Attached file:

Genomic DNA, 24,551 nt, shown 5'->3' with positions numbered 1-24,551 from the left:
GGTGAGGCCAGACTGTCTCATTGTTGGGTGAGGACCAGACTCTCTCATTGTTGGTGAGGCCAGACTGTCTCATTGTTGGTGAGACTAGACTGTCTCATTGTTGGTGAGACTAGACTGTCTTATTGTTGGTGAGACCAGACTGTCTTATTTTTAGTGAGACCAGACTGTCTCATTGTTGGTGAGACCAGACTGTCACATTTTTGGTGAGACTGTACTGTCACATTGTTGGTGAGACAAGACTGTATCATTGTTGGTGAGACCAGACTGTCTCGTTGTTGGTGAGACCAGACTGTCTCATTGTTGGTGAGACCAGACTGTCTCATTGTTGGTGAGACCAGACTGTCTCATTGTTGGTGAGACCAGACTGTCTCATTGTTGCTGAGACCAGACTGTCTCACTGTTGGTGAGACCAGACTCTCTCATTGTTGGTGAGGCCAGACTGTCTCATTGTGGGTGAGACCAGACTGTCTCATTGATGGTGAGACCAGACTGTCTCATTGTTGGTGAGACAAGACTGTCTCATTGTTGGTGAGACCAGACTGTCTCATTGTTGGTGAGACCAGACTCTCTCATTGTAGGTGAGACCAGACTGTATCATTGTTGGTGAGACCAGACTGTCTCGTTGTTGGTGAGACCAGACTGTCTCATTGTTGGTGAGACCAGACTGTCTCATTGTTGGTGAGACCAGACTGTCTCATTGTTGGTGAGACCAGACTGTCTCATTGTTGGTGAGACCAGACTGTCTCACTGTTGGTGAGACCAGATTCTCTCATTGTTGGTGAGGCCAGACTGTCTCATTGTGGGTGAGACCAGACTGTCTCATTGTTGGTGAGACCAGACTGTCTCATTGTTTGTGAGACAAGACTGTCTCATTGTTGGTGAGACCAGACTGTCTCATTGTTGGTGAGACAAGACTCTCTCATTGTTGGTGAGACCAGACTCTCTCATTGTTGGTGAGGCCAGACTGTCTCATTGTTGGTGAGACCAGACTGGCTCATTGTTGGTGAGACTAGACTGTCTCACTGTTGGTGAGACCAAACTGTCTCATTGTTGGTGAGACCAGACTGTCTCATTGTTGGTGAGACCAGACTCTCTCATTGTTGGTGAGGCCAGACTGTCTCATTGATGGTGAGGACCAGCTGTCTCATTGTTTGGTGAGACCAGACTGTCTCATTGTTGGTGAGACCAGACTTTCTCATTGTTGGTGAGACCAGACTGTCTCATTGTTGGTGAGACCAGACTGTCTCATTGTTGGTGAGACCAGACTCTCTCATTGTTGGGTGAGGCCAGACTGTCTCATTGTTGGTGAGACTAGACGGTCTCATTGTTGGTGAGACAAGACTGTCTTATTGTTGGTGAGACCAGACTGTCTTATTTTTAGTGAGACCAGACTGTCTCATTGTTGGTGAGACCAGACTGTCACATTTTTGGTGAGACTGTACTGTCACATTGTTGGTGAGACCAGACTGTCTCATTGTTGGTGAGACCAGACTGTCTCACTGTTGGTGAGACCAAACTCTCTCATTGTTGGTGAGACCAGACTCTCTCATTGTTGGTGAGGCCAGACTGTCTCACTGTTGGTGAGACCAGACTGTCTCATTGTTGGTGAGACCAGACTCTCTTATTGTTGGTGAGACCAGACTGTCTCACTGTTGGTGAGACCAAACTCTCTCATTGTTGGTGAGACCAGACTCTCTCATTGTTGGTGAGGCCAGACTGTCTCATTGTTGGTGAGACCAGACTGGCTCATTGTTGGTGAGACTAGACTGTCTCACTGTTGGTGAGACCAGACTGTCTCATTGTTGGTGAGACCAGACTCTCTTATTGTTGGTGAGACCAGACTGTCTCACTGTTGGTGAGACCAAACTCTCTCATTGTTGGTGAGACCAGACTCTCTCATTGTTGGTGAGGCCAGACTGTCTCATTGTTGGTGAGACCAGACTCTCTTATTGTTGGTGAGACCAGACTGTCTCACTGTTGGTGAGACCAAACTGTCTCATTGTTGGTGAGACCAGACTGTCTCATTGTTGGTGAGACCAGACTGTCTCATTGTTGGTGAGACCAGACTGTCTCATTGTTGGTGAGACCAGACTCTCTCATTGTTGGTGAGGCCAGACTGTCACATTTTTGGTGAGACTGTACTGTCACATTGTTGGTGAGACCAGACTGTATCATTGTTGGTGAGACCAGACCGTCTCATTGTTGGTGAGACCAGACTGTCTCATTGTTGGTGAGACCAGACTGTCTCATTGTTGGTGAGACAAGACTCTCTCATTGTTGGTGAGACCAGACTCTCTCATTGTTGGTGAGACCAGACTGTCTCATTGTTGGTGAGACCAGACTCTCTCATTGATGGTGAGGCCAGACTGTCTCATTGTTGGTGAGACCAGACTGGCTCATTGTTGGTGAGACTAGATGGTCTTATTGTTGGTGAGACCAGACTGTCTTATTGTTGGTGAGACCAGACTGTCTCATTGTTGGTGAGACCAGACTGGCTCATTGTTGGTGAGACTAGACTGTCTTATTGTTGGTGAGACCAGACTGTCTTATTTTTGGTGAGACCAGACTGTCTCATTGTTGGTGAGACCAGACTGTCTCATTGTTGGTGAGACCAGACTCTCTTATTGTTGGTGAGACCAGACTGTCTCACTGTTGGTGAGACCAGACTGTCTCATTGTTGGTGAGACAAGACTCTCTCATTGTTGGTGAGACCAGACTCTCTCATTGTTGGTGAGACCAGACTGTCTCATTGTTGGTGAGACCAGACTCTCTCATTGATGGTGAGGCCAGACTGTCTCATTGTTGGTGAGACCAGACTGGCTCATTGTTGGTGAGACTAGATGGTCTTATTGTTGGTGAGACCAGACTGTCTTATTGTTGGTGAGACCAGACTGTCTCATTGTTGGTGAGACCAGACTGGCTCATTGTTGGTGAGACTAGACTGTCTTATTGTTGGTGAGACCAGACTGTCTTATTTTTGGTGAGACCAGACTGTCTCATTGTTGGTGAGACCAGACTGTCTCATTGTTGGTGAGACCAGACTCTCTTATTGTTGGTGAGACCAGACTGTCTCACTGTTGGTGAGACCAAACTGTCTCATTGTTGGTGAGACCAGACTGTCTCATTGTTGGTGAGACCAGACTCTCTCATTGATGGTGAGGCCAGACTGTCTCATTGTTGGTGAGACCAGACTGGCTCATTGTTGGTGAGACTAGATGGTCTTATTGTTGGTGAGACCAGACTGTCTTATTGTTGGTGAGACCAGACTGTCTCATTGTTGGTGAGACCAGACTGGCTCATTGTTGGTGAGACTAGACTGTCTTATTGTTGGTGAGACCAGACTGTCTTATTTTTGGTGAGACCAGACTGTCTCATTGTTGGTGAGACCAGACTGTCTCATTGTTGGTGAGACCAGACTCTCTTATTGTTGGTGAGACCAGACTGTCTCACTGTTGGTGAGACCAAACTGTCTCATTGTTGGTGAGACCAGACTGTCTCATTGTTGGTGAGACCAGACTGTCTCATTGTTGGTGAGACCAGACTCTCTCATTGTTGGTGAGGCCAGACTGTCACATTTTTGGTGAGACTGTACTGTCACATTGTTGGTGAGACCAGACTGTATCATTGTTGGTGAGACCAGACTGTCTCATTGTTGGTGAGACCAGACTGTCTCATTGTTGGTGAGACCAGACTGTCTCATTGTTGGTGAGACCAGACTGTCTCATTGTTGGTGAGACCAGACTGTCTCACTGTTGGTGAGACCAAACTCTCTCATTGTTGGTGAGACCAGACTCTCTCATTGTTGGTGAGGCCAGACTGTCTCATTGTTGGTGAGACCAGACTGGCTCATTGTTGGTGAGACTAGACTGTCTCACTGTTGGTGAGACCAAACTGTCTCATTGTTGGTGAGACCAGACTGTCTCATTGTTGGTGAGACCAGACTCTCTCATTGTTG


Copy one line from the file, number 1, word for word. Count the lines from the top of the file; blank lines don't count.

Genomic DNA, 24,551 nt, shown 5'->3' with positions numbered 1-24,551 from the left: